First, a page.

Ashley Giles has revealed his satisfaction that Warwickshire’s players will spend this winter concentrating hard on their cricket skills in preparation for next season.
You might expect that to be the case from a professional cricket team. But it was far from so this time last year when Giles, having just taken over as director of cricket at Edgbaston, discovered he had inherited a squad which had let go all sorts of off-field disciplines.
Giles was shocked to find how far standards in areas including fitness and punctuality had slipped among a morale-drained, recently-relegated squad. He knew those issues had to be addressed before anything else – and that is what happened.
When the players resume training at Edgbaston, three days per week from the start of next month, they will get straight back down to work on their cricket with Giles confident that all the other requirements will be in place.
“This time last year, it was very much about me finding out about what we had here,” he said. “About finding out how good people were, but also how fit they were and how they trained.
“Most of those things, I discovered, were pretty negative. We had let our fitness slip. Guys were drifting. Our punctuality was poor. The way we practised was soft. That gave us a lot of work to do but, full credit to the players, they really knuckled down.
“In quite a short time, we have come a long way in all those areas. So much so that the guys are now pretty much self-sufficient when it comes to maintaining their fitness levels. With a nudge here and there, they look after themselves.
“That is great because now we are at a level where we can concentrate on cricket skills rather than thinking about what time someone will turn up for a net.”
If fitness levels can appear over-emphasised, if not an obsession, at times in cricket these days, there is no doubt that Warwickshire benefited from staying strong, both mentally and physically, late last season.
In physical terms, that probably has a bit to do with the fact that they spent so much of the season waiting for the rain to stop. But a lot of that “dead” time was constructively spent in practice or fitness work and, come September, the Bears were well-equipped to put in the convincing finish they needed to clinch promotion in the championship.
In their last two championship matches, they swept Essex and Glamorgan to defeat with stunning final-day performances. Essex, theoretically still in the promotion equation, were outplayed on the last day at Chelmsford before Glamorgan surrended pathetically in the face of fine seam-bowling by Neil Carter and Chris Woakes.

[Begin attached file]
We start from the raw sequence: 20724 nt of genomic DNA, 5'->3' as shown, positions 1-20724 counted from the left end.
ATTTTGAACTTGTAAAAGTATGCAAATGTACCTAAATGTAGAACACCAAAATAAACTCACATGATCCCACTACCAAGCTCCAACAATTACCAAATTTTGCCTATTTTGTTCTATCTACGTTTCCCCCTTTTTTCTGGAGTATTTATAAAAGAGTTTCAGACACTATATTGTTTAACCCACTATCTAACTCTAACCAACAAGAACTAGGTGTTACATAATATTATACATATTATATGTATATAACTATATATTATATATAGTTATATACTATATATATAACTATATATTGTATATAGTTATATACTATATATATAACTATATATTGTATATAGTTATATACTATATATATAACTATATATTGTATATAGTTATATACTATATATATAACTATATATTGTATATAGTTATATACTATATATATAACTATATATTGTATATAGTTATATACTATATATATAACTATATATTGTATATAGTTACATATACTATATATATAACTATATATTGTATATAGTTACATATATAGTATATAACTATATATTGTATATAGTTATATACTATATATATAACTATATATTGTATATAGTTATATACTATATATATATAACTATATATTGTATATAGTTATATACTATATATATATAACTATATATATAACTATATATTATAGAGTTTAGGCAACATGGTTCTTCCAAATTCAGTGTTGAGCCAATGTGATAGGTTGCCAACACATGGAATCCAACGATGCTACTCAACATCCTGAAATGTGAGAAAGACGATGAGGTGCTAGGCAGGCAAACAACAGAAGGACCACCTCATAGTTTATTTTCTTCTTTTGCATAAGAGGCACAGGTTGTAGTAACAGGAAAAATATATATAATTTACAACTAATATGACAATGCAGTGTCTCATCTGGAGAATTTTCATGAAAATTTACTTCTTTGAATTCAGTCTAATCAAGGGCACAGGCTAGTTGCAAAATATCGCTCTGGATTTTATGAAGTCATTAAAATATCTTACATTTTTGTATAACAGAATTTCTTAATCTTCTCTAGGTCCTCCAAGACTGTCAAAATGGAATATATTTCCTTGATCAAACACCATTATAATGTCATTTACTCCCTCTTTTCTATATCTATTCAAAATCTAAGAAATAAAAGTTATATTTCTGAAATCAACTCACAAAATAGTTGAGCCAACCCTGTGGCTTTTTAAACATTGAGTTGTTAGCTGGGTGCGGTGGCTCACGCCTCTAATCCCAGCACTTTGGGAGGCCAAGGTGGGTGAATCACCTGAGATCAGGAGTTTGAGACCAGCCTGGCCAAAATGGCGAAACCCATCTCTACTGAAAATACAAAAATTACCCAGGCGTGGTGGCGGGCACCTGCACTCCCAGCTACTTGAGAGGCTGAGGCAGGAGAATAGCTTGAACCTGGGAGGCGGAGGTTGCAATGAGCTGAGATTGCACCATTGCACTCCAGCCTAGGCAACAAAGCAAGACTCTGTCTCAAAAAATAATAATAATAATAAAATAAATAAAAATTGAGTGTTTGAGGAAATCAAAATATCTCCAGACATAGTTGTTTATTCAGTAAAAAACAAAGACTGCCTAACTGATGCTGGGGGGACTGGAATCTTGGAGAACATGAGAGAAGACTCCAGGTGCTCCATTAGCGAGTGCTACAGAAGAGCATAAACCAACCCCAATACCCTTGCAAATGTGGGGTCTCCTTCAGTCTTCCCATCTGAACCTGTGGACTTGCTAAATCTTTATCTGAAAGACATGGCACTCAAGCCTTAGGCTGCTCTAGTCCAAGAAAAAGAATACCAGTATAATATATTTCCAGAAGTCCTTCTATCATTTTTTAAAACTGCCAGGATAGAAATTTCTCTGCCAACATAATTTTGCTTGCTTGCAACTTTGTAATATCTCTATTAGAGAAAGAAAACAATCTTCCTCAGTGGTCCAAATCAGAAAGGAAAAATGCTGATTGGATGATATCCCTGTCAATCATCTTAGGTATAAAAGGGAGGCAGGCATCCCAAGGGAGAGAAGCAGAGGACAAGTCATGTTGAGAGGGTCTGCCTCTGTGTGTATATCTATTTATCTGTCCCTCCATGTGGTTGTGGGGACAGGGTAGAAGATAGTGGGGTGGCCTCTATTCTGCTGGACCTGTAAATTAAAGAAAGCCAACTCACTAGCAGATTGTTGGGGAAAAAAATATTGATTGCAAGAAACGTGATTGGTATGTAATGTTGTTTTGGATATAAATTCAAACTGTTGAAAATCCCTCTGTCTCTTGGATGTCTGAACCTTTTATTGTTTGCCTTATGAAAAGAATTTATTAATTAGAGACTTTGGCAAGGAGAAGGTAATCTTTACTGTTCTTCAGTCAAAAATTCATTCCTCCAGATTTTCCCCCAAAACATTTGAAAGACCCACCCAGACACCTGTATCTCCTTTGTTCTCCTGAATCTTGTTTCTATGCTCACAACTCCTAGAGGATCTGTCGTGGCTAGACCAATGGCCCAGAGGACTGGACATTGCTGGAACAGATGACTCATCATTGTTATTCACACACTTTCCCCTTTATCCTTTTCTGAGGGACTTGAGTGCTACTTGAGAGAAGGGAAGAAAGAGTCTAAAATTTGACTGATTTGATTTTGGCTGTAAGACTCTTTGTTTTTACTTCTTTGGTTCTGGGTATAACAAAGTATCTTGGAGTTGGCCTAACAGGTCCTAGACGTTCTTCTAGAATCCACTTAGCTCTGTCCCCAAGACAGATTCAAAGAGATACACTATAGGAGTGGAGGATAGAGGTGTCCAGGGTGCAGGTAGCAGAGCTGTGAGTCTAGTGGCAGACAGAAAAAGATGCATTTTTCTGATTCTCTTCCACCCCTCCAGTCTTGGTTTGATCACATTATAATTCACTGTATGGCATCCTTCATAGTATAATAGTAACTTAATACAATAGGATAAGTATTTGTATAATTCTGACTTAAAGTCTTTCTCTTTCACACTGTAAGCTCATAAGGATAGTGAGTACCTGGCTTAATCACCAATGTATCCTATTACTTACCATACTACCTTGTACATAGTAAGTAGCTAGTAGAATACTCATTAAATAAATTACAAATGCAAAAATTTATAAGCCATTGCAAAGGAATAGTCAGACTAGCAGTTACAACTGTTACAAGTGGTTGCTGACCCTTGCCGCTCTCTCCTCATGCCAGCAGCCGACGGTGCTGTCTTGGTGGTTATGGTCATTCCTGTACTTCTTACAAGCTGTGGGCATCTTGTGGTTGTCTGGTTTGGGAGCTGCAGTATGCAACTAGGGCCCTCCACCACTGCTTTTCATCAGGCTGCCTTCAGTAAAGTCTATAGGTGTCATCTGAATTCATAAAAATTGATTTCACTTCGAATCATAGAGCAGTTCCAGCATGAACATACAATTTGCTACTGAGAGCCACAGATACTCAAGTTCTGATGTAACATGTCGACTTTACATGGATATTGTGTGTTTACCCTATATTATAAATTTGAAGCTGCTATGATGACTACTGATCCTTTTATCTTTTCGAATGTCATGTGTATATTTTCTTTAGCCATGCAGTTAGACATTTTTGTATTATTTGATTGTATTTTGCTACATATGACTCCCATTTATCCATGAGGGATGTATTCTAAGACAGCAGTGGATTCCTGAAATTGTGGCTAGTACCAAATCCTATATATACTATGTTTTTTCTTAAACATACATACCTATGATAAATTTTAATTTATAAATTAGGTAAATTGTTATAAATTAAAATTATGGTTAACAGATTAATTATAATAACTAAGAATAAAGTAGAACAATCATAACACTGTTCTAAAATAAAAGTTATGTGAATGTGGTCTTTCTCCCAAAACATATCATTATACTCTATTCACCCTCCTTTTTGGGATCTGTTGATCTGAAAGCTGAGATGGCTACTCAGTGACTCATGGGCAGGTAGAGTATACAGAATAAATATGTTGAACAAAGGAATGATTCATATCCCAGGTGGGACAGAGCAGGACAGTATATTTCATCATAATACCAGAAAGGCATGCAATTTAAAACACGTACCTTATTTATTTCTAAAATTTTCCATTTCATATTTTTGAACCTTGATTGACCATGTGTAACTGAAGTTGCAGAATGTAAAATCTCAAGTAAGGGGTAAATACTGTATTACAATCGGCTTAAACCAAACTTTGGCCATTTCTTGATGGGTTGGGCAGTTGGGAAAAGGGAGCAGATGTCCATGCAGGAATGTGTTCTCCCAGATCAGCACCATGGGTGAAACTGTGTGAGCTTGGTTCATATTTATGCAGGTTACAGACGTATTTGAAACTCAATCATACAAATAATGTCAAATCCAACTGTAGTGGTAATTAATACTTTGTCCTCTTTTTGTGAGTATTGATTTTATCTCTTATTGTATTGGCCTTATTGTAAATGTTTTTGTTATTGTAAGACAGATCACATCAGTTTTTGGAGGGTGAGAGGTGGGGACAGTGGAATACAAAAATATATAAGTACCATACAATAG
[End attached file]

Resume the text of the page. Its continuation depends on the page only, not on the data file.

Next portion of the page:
Giles believes that powerful finish owes much to the fitness and conditioning work that began ten months earlier.
“I reckon we are the fittest side in the country,” Giles said. “The guys work hard and push themselves hard and that is why we finished the season so strongly.
“It was the difference at the end. We had a lot of guys available and fresh and pushed hard over the line when other teams were thinking ‘ah well, nearly there’. That is why we beat Essex and embarrassed Glamorgan.
“And it can only help when you end the season like we did, by winning a trophy. That means that players see the rewards and then they start doing extra work themselves. And it means, for us as a group, the big focus before Christmas will be on skills.”
Before the New Year, the focus will be on the batsmen in particular. All the Bears’ seam bowlers, including Rikki Clarke whom Warwickshire intend to work hard in pursuit of unearthing the significant all-round talent he threatens to squander, will travel to South Africa in February to spend three weeks with Allan Donald in Bloemfontein. Until Christmas, they will have a lighter workload to conserve their energies.
The batsmen, though, will spend many hours in the indoor nets under the watchful eyes of Giles, Keith Piper and Neal Abberley. Other than Jonathan Trott and Tony Frost, no Warwickshire batsman played enough long innings in the championship last season, while much improvement is also required in the one-day game. Improvements last season in the Bears’ one-day cricket, Twenty20 apart, were negligible.
“The bowlers won’t bowl for a while,” Giles said. “They will step it up in the New Year but between now and Christmas, the batters will hit a lot of balls.”